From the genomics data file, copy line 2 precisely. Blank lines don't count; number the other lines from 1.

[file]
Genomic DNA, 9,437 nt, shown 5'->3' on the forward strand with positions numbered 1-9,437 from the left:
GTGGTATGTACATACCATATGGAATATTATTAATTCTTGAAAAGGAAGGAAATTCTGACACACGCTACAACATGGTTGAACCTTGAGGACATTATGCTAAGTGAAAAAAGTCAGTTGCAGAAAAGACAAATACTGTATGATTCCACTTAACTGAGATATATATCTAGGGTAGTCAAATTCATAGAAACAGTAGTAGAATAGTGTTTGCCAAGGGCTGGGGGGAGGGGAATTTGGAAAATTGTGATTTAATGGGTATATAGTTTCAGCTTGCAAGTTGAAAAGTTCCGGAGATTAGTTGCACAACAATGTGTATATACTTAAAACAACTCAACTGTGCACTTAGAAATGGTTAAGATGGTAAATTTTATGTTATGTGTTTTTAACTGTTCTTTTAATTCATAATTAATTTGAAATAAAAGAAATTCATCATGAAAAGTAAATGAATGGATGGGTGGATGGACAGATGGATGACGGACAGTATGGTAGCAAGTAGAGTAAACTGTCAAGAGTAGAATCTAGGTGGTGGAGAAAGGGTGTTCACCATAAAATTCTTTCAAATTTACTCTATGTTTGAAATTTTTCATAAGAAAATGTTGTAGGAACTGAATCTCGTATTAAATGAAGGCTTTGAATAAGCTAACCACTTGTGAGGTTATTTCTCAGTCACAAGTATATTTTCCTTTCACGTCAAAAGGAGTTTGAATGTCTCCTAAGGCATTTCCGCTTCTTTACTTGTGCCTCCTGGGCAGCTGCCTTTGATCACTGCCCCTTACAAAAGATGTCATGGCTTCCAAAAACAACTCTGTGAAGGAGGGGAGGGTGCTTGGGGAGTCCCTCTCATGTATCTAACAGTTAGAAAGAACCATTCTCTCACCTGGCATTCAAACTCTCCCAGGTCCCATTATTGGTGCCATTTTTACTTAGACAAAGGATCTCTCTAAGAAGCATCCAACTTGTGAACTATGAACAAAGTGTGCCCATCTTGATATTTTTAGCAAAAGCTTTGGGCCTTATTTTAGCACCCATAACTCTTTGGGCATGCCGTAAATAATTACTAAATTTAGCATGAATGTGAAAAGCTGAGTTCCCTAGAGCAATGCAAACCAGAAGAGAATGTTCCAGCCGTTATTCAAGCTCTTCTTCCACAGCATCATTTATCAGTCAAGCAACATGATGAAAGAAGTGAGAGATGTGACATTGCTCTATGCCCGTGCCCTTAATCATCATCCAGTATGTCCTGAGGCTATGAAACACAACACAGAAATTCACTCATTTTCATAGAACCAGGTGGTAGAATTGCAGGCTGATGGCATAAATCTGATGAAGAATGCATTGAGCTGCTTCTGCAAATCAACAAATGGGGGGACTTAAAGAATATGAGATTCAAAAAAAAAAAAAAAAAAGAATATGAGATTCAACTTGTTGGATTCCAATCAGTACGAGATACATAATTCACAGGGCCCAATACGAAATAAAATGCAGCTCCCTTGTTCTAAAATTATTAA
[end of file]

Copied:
GTGGTATGTACATACCATATGGAATATTATTAATTCTTGAAAAGGAAGGAAATTCTGACACACGCTACAACATGGTTGAACCTTGAGGACATTATGCTAAGTGAAAAAAGTCAGTTGCAGAAAAGACAAATACTGTATGATTCCACTTAACTGAGATATATATCTAGGGTAGTCAAATTCATAGAAACAGTAGTAGAATAGTGTTTGCCAAGGGCTGGGGGGAGGGGAATTTGGAAAATTGTGATTTAATGGGTATATAGTTTCAGCTTGCAAGTTGAAAAGTTCCGGAGATTAGTTGCACAACAATGTGTATATACTTAAAACAACTCAACTGTGCACTTAGAAATGGTTAAGATGGTAAATTTTATGTTATGTGTTTTTAACTGTTCTTTTAATTCATAATTAATTTGAAATAAAAGAAATTCATCATGAAAAGTAAATGAATGGATGGGTGGATGGACAGATGGATGACGGACAGTATGGTAGCAAGTAGAGTAAACTGTCAAGAGTAGAATCTAGGTGGTGGAGAAAGGGTGTTCACCATAAAATTCTTTCAAATTTACTCTATGTTTGAAATTTTTCATAAGAAAATGTTGTAGGAACTGAATCTCGTATTAAATGAAGGCTTTGAATAAGCTAACCACTTGTGAGGTTATTTCTCAGTCACAAGTATATTTTCCTTTCACGTCAAAAGGAGTTTGAATGTCTCCTAAGGCATTTCCGCTTCTTTACTTGTGCCTCCTGGGCAGCTGCCTTTGATCACTGCCCCTTACAAAAGATGTCATGGCTTCCAAAAACAACTCTGTGAAGGAGGGGAGGGTGCTTGGGGAGTCCCTCTCATGTATCTAACAGTTAGAAAGAACCATTCTCTCACCTGGCATTCAAACTCTCCCAGGTCCCATTATTGGTGCCATTTTTACTTAGACAAAGGATCTCTCTAAGAAGCATCCAACTTGTGAACTATGAACAAAGTGTGCCCATCTTGATATTTTTAGCAAAAGCTTTGGGCCTTATTTTAGCACCCATAACTCTTTGGGCATGCCGTAAATAATTACTAAATTTAGCATGAATGTGAAAAGCTGAGTTCCCTAGAGCAATGCAAACCAGAAGAGAATGTTCCAGCCGTTATTCAAGCTCTTCTTCCACAGCATCATTTATCAGTCAAGCAACATGATGAAAGAAGTGAGAGATGTGACATTGCTCTATGCCCGTGCCCTTAATCATCATCCAGTATGTCCTGAGGCTATGAAACACAACACAGAAATTCACTCATTTTCATAGAACCAGGTGGTAGAATTGCAGGCTGATGGCATAAATCTGATGAAGAATGCATTGAGCTGCTTCTGCAAATCAACAAATGGGGGGACTTAAAGAATATGAGATTCAAAAAAAAAAAAAAAAAAGAATATGAGATTCAACTTGTTGGATTCCAATCAGTACGAGATACATAATTCACAGGGCCCAATACGAAATAAAATGCAGCTCCCTTGTTCTAAAATTATTAA